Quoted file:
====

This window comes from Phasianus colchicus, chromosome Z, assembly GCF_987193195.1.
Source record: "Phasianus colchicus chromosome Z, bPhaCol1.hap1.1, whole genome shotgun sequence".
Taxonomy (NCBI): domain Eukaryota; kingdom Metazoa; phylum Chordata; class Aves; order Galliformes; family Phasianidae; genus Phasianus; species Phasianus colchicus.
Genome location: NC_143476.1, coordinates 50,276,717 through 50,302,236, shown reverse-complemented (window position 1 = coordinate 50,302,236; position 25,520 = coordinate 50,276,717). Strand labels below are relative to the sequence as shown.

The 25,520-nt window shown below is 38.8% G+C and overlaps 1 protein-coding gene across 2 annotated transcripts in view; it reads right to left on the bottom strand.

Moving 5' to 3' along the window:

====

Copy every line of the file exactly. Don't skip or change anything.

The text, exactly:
This window comes from Phasianus colchicus, chromosome Z, assembly GCF_987193195.1.
Source record: "Phasianus colchicus chromosome Z, bPhaCol1.hap1.1, whole genome shotgun sequence".
Taxonomy (NCBI): domain Eukaryota; kingdom Metazoa; phylum Chordata; class Aves; order Galliformes; family Phasianidae; genus Phasianus; species Phasianus colchicus.
Genome location: NC_143476.1, coordinates 50,276,717 through 50,302,236, shown reverse-complemented (window position 1 = coordinate 50,302,236; position 25,520 = coordinate 50,276,717). Strand labels below are relative to the sequence as shown.

The 25,520-nt window shown below is 38.8% G+C and overlaps 1 protein-coding gene across 2 annotated transcripts in view; it reads right to left on the bottom strand.

Moving 5' to 3' along the window: